Fisher and Donaldson is a business that is built on tradition and they are proud of their long history. Ben explained that it is still very much a family business: “It was started by my great-great-great uncles and my great grandfather was orphaned to one of them… Then it passed to my grandfather. He is still alive and he still comes in and stirs things up a bit. My dad and my uncle are the directors at the moment. I am the manager and when they retire, I will become a director. My son is only a year old but I would be happy for him to come into the family business.”

With such a long history, there were worries that this new idea might upset some of their more traditional customers and be appreciated only by students, but there has been a very positive response: “We have done things in the past like we changed the font on the sign in Cupar and we got people coming into the shop and saying: ‘We don’t approve of that.’ The vending machine, however, is different. Yesterday when I was getting interviewed, an old man came up to me and I thought I was going to to get my ear chewed but he said: ‘A fantastic idea but I just don’t know if drunk people are going to manage to type in one of those codes.'”

The machine has came under some criticism from local councillor Brian Thomson, however, who worried that it did not fit in with the historic character of the town. He told The Saint: “I first became aware of the vending machine by someone posting a photo of it on Facebook and, having subsequently viewed it, I am very surprised to see it located in such a prominent location. I am sure it will be appreciated by some people looking for something to eat on the way home from a night out, but it’s completely inappropriate in the St Andrews conservation area, where a lot of effort goes into maintaining the character of the overall streetscape. I have raised the matter with the Council’s planners, and they are looking into whether or not it requires planning permission.”

The Council has since clarified that the machine does not need planning permission and Ben has defended the look of the machine and the idea behind it: “I hand on heart feel that it looks nice… It has been designed with a vintage feel… If I was simply to open my shop for 24 hours, there would be very little comment. No one would think it was very novel or interesting or have very many complaints about it. All I’ve done is allow myself to have a 24-hour bakery but without having to be there at 1 o’clock on a Saturday morning. In terms of what the concept is, it isn’t really that far removed.”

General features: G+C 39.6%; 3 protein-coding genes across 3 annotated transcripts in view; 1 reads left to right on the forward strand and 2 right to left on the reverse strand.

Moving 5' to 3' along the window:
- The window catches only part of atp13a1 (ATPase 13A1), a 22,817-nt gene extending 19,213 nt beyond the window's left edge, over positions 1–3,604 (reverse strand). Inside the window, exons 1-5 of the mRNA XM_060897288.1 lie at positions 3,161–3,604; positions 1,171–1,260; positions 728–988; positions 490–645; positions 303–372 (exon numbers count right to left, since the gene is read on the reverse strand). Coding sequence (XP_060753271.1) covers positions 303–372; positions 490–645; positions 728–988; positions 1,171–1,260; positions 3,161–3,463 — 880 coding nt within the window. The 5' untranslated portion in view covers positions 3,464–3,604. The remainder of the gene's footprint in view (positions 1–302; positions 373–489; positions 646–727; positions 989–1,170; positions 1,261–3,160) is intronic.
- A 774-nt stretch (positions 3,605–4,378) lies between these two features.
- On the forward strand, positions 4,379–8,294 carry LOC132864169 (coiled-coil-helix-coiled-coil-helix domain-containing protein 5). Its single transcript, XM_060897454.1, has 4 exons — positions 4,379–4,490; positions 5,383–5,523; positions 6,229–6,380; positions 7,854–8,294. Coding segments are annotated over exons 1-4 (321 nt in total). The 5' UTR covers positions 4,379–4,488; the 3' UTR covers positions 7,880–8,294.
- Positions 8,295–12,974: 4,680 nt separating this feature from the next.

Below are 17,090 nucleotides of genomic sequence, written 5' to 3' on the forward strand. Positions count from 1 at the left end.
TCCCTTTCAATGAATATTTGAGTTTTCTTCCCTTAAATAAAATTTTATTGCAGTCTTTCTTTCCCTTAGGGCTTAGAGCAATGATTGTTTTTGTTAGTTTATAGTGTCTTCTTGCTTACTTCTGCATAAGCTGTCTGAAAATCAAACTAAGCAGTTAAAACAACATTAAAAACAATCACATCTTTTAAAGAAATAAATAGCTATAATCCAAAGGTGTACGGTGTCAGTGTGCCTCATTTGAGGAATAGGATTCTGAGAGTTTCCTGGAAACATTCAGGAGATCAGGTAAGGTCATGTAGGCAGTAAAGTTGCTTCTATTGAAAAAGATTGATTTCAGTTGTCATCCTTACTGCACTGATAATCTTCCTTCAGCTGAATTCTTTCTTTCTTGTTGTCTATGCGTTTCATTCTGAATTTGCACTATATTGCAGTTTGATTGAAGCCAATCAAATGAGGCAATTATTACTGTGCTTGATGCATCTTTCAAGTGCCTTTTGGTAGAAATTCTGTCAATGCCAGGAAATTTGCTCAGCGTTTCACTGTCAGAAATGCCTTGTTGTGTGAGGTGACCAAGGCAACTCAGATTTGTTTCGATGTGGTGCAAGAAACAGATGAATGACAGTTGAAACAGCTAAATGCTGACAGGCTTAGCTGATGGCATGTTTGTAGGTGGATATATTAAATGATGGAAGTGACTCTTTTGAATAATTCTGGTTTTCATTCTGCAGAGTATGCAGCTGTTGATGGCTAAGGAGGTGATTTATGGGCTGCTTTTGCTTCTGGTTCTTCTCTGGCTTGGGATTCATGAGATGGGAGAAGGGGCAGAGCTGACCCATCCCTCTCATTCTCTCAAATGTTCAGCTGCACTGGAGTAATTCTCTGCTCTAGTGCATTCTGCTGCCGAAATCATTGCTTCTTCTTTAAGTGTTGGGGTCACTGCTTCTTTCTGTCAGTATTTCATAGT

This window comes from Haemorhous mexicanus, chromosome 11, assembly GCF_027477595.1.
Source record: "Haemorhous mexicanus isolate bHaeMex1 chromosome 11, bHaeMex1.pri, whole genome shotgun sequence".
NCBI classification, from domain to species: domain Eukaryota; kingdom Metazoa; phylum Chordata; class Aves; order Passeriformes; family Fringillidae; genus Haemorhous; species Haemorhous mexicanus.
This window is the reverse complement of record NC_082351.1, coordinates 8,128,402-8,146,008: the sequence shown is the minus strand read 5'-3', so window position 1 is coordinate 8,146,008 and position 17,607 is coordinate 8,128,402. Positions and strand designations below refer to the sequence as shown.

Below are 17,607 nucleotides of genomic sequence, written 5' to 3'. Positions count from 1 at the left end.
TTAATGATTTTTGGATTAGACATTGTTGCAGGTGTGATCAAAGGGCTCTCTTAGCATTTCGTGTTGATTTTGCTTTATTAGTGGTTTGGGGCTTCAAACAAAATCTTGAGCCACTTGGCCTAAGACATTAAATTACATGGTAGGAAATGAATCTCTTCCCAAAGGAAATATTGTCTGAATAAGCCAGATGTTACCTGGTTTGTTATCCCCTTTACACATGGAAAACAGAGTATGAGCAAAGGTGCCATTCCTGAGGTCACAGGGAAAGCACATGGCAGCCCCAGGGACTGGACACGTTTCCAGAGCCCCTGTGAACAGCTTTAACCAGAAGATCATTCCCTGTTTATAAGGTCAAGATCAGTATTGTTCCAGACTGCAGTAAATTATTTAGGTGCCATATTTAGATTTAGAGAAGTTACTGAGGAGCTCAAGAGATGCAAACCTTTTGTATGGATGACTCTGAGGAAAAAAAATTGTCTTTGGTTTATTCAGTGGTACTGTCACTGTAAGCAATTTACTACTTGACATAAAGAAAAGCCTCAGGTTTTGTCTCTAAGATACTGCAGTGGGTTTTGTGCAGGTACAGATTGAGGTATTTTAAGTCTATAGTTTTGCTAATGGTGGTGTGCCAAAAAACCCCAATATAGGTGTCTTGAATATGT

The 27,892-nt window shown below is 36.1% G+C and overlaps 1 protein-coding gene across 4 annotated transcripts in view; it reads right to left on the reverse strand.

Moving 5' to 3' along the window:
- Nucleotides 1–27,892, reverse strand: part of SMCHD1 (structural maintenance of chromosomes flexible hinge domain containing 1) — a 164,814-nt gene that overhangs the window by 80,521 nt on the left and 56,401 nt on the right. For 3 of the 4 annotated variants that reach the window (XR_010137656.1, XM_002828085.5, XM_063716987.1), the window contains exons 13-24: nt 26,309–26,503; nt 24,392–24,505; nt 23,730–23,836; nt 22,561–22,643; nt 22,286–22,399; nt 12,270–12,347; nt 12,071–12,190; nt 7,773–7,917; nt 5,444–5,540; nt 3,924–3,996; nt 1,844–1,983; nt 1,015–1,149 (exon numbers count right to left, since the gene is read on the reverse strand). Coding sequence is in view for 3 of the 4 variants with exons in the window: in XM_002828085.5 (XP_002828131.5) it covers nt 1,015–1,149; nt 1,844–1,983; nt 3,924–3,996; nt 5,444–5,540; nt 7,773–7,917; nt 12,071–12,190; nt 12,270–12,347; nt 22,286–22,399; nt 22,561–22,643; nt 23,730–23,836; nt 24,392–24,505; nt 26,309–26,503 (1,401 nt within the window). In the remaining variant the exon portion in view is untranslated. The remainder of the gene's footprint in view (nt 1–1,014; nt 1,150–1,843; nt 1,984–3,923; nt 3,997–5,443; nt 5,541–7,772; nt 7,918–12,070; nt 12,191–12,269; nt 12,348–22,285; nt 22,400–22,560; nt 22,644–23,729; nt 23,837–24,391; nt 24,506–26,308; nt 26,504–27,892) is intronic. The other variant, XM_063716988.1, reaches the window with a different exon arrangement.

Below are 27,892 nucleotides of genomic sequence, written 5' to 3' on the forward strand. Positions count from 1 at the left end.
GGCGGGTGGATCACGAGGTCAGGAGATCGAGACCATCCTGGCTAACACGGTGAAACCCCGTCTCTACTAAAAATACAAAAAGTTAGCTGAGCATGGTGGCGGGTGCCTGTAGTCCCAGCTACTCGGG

Following the comments by Mr Thomson, the story hit the national press and the idea of a pie vending machine has attracted a response from across the world. Ben told me:

“Someone commented on the Daily Mail that ‘this could only happen in Scotland.’ She was from Toronto and I said: ‘Do you not have fast food joints in Canada?’ Pie and a sausage roll used to be seen as the most unhealthy thing that you could have, until fast food burgers and kebabs and greasy things came along. These are handmade, there are no preservatives and in terms of a fast food, a scotch pie is a healthier option than your kebab … I am not trying to say a pie is healthy but it is the lesser of the two evils. It is 100% beef and there are no preservatives – it’s just salt, pepper and mince.”

Looking to the future, Ben admits that the current position in front of the former Pots and Pans shop is only temporary. Having observed the success of the machine he is now working on finding a more permanent home and may even expand the idea: “Either we are going to get something mechanically powered that we could put underneath it and it will drive itself … so it is easy to drive up the close, or a bit more scary is to cut a section out of the front of our MacArthur shop so it is a permanent part of the front of the shop. There are other places in town that we could put it. The Union actually emailed us at the very beginning and they said they were quite interested in the idea. It may be that I end up approaching them and putting it in the car park or something like that.”

There may be plans for more 24-hour machines in other locations. Following the popularity of the machine among the student population of St Andrews, Ben thinks that the market for this idea might lie in other university towns: “I think if I can broker a deal with a [students’] union – Dundee, Edinburgh – those are the sort of places that it would be really popular.”